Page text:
If there was any positive facet to having been sick with the flu a week ago, it's that I'm sleeping really well these days. I'm falling asleep very quickly, and getting a good amount of sleep each night. It's kind of nice. I wake up less sleepy than usual, though I feel like I have a lot less control over when I get up. I'm still feeling what is hopefully the last of one of the after-effects of the flu—I feel lethargic and exhausted all day. I imagine that my ease of sleeping will go away as soon as that effect goes away.


When I first started working at Microsoft (more as an intern rather than full-time), I remember that I was pretty paranoid about being under constant video surveillance. I'm not anymore, but for a while I was pretty freaked out. I don't really know if they have hidden cameras everywhere around the building, but it seems unlikely, even though all of the doors warn you that the area is under surveillance. (The entrances and exits certainly are.) Really what they have to fear is leaking of information and code, not theft of a monitor here or there, which I assume is pretty rare anyway. I guess that's, at least subconsciously, why I don't even really think about it anymore. They probably have much better things to do with their time than watch people... work.

Actually, I was probably under much closer surveillance when I was working at the grocery store.

Currently listening: Zack Hexum—Who Knew

Sunday, February 3, 2008

Fun loving

I detest when people use the adjective "fun-loving" to describe themselves. First of all, it's sort of redundant, since the word fun means "something that provides mirth or enjoyment." Of course you love fun, by definition. The only sort of person I can imagine who doesn't love fun is perhaps someone very bitter with a warped sense of reality, who is never amused. Maybe a serial killer. "Fun-loving" means you're not a serial killer. You're not a serial killer. Good work. Way to shoot for the stars.

But most of all, I hate it because it by definition is something that should apply to basically everyone, but by connotation is not. Here's a scenario. Imagine a chubby woman of about twenty-five years, with long brown hair and red plastic glasses and a plain-looking face. She loves playing chess against the computer, has three cats which she loves dearly, and tends to her houseplants religiously. She edits a variety of Wikipedia topics daily, and has a blast doing it. She loves life and enjoys her hobbies. This is not a fun-loving woman. She is a woman who loves fun, like basically everyone, and has a lot of it. But you would not use the phrase "fun-loving" to describe her. You would use the phrase "fun-loving" to describe her slutty, hot sister who goes out to clubs four times a week.

What annoys me about the phrase is that by the definition of the words I am certainly fun-loving, but by their real meaning I am not. Yet, I dislike having to admit to not being a traditionally "fun-loving" person because of what I feel those words should mean.

Currently playing: Quarashi—Pro (trying something new... embedding it right in the post)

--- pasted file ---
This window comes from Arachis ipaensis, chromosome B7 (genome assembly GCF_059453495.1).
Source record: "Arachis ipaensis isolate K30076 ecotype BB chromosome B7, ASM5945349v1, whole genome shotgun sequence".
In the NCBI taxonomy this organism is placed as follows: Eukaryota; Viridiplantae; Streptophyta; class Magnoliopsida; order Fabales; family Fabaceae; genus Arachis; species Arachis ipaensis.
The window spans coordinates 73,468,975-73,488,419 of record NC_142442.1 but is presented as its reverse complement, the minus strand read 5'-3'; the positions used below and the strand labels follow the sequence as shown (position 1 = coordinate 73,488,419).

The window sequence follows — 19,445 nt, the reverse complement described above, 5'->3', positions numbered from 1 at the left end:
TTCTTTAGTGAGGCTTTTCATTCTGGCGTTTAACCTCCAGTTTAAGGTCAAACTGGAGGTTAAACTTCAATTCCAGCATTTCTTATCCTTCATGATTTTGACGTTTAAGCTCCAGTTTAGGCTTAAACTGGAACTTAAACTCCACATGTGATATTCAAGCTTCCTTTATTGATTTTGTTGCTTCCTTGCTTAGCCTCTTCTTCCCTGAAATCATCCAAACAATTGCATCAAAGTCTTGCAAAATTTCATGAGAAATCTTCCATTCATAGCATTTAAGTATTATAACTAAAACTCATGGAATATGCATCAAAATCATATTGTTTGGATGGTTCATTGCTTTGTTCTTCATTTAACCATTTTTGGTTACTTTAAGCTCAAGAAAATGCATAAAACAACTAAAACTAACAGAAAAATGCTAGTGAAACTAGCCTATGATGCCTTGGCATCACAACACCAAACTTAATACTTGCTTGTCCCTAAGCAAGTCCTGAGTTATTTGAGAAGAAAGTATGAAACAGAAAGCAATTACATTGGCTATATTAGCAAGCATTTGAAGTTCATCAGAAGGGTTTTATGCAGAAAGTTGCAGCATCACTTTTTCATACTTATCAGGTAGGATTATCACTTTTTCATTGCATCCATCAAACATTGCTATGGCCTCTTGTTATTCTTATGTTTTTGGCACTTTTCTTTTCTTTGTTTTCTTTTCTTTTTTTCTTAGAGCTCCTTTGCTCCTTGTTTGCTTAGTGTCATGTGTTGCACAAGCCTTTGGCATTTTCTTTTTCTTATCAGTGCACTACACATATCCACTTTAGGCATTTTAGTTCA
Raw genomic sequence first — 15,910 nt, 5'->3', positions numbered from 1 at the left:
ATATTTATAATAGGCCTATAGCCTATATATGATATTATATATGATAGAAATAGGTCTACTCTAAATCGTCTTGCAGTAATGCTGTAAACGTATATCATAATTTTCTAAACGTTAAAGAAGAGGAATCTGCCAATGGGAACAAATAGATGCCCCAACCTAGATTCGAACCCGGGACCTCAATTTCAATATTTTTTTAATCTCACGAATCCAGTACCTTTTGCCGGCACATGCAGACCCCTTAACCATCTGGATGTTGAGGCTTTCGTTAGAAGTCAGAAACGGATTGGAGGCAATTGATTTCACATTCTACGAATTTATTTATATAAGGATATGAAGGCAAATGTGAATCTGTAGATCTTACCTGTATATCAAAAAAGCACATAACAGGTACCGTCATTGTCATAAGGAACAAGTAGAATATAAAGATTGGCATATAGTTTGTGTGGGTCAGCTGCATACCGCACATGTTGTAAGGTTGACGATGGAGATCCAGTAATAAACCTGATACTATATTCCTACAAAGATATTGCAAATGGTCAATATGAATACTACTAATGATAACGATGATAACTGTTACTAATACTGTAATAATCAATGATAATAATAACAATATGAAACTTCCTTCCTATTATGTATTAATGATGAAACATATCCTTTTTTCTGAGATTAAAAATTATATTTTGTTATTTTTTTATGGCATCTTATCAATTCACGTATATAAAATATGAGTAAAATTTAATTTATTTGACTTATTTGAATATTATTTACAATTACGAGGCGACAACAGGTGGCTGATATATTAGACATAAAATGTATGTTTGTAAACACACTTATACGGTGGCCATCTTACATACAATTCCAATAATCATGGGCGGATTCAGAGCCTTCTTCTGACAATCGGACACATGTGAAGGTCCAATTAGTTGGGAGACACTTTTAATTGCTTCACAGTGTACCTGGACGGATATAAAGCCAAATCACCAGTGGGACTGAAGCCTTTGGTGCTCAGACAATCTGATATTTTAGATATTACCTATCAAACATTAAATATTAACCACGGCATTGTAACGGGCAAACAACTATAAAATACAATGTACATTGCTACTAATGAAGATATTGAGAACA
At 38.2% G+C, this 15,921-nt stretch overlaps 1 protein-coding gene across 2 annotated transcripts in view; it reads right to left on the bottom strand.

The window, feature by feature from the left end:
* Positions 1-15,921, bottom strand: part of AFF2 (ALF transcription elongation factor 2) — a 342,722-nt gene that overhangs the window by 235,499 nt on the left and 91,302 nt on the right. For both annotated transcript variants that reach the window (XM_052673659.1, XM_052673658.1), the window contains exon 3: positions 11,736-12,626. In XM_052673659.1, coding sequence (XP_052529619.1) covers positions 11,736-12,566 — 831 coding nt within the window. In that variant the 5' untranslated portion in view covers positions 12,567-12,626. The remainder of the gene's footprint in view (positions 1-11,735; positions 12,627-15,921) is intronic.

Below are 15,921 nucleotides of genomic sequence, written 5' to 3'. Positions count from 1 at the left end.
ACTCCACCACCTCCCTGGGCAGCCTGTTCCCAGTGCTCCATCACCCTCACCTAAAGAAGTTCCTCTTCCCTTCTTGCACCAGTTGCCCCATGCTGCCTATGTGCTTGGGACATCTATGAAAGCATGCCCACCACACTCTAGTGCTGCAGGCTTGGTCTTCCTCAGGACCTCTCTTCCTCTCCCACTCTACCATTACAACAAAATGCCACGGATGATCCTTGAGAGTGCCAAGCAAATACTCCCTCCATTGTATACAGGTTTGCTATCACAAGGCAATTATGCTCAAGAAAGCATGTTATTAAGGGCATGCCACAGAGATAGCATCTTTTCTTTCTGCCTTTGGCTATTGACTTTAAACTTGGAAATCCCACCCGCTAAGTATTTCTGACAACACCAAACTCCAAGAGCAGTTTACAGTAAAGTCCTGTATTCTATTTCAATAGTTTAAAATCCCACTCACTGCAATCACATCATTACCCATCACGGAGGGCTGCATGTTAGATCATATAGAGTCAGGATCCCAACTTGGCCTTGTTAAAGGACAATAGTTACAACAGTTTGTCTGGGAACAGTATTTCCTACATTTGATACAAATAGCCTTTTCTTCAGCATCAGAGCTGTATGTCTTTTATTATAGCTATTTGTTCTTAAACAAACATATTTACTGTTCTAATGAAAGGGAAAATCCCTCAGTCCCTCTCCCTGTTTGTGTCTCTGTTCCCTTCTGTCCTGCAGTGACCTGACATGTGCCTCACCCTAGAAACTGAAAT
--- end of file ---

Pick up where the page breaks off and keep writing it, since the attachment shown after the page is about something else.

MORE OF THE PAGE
For the last few times I've ordered groceries, I've tried to avoid ordering unhealthy snacks. It is making me more annoyed than I'd like. I find myself wishing for sugar around nine or ten, and a cup of yogurt or fat-free pudding doesn't really satisfy that urge. I miss cookies and tortilla chips.


A web search tells me that the phrase that I invented a week or two ago is indeed a novel one, so I'd like to post it here as proof that I came up with it, just in case it ever catches on.

He's not just arrogant; he's "cockier than a bag of dicks."

Clever, no? Feel free to use that one in your everyday conversation. Just remember who you got it from, bub.


In filling out my 2007 income taxes, I realized that I've crossed that magical line of over-my-headedness where I easily see the value of having an accountant to just do all of this stuff for me. Before buying a house and selling stock, everything was simple. Really simple. I put a few numbers into boxes and then I knew how much money I was getting or how much I owed. The house part isn't so bad, but my goodness the rules for reporting stock purchases and sales are confusing. TurboTax has an "import from Fidelity" feature that is down right now, and I'm really hoping that that will magically figure out all of my numbers for me, because I've read and reread all of the documents and I'm still not sure if I have things correct. I have an idea of what I need to do, but it looks hideously tedious and would involve rummaging through a few years' worth of documents that I'd have to hunt down. I really don't want to do that.

Update: Their importer doesn't really work. Basically all it does is give you a bunch of boxes that you can fill in with numbers from your paper statements, but luckily that's all I needed. Entering that data knocked down my rebate by about a grand. :(

Friday, February 1, 2008


I'm now an executive of my homeowner's association for the next year. That's... probably going to be pretty tedious and awful. But I'll see how it goes.